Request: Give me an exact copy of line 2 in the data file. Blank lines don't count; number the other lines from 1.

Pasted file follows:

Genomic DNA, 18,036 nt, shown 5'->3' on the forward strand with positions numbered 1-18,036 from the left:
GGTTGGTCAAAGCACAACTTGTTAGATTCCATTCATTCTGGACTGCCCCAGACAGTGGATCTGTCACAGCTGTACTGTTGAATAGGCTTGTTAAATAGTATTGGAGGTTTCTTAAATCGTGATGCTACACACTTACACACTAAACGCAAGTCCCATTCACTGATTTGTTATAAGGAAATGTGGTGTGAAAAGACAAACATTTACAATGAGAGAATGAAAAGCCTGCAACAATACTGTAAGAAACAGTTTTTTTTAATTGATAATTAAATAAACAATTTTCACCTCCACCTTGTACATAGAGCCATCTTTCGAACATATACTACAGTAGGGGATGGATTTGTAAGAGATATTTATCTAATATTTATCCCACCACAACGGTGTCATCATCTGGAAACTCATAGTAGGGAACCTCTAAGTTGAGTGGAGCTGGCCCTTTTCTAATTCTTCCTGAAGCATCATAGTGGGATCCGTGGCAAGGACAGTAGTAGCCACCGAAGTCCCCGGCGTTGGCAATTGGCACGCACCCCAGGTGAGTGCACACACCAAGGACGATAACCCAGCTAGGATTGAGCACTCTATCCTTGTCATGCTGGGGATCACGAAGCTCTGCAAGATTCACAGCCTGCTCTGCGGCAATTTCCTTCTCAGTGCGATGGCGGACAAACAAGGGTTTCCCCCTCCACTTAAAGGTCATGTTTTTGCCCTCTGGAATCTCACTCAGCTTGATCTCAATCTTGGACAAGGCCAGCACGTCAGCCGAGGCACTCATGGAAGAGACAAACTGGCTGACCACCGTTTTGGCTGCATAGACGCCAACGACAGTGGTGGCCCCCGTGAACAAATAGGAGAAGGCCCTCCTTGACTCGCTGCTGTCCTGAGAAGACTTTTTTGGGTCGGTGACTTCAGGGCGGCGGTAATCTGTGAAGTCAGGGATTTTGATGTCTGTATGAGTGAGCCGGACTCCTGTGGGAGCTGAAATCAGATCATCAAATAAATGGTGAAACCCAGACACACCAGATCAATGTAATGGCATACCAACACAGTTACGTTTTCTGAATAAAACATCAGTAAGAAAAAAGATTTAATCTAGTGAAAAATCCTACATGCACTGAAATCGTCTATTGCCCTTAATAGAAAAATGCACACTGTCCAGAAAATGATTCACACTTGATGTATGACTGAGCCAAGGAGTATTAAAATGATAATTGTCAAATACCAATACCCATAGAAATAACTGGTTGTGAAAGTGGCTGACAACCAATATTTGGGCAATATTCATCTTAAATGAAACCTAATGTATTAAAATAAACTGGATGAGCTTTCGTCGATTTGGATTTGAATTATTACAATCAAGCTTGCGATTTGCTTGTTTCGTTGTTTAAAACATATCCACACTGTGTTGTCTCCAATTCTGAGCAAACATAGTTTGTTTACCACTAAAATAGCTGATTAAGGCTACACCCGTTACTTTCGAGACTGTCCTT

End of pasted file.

GGTTGGTCAAAGCACAACTTGTTAGATTCCATTCATTCTGGACTGCCCCAGACAGTGGATCTGTCACAGCTGTACTGTTGAATAGGCTTGTTAAATAGTATTGGAGGTTTCTTAAATCGTGATGCTACACACTTACACACTAAACGCAAGTCCCATTCACTGATTTGTTATAAGGAAATGTGGTGTGAAAAGACAAACATTTACAATGAGAGAATGAAAAGCCTGCAACAATACTGTAAGAAACAGTTTTTTTTAATTGATAATTAAATAAACAATTTTCACCTCCACCTTGTACATAGAGCCATCTTTCGAACATATACTACAGTAGGGGATGGATTTGTAAGAGATATTTATCTAATATTTATCCCACCACAACGGTGTCATCATCTGGAAACTCATAGTAGGGAACCTCTAAGTTGAGTGGAGCTGGCCCTTTTCTAATTCTTCCTGAAGCATCATAGTGGGATCCGTGGCAAGGACAGTAGTAGCCACCGAAGTCCCCGGCGTTGGCAATTGGCACGCACCCCAGGTGAGTGCACACACCAAGGACGATAACCCAGCTAGGATTGAGCACTCTATCCTTGTCATGCTGGGGATCACGAAGCTCTGCAAGATTCACAGCCTGCTCTGCGGCAATTTCCTTCTCAGTGCGATGGCGGACAAACAAGGGTTTCCCCCTCCACTTAAAGGTCATGTTTTTGCCCTCTGGAATCTCACTCAGCTTGATCTCAATCTTGGACAAGGCCAGCACGTCAGCCGAGGCACTCATGGAAGAGACAAACTGGCTGACCACCGTTTTGGCTGCATAGACGCCAACGACAGTGGTGGCCCCCGTGAACAAATAGGAGAAGGCCCTCCTTGACTCGCTGCTGTCCTGAGAAGACTTTTTTGGGTCGGTGACTTCAGGGCGGCGGTAATCTGTGAAGTCAGGGATTTTGATGTCTGTATGAGTGAGCCGGACTCCTGTGGGAGCTGAAATCAGATCATCAAATAAATGGTGAAACCCAGACACACCAGATCAATGTAATGGCATACCAACACAGTTACGTTTTCTGAATAAAACATCAGTAAGAAAAAAGATTTAATCTAGTGAAAAATCCTACATGCACTGAAATCGTCTATTGCCCTTAATAGAAAAATGCACACTGTCCAGAAAATGATTCACACTTGATGTATGACTGAGCCAAGGAGTATTAAAATGATAATTGTCAAATACCAATACCCATAGAAATAACTGGTTGTGAAAGTGGCTGACAACCAATATTTGGGCAATATTCATCTTAAATGAAACCTAATGTATTAAAATAAACTGGATGAGCTTTCGTCGATTTGGATTTGAATTATTACAATCAAGCTTGCGATTTGCTTGTTTCGTTGTTTAAAACATATCCACACTGTGTTGTCTCCAATTCTGAGCAAACATAGTTTGTTTACCACTAAAATAGCTGATTAAGGCTACACCCGTTACTTTCGAGACTGTCCTT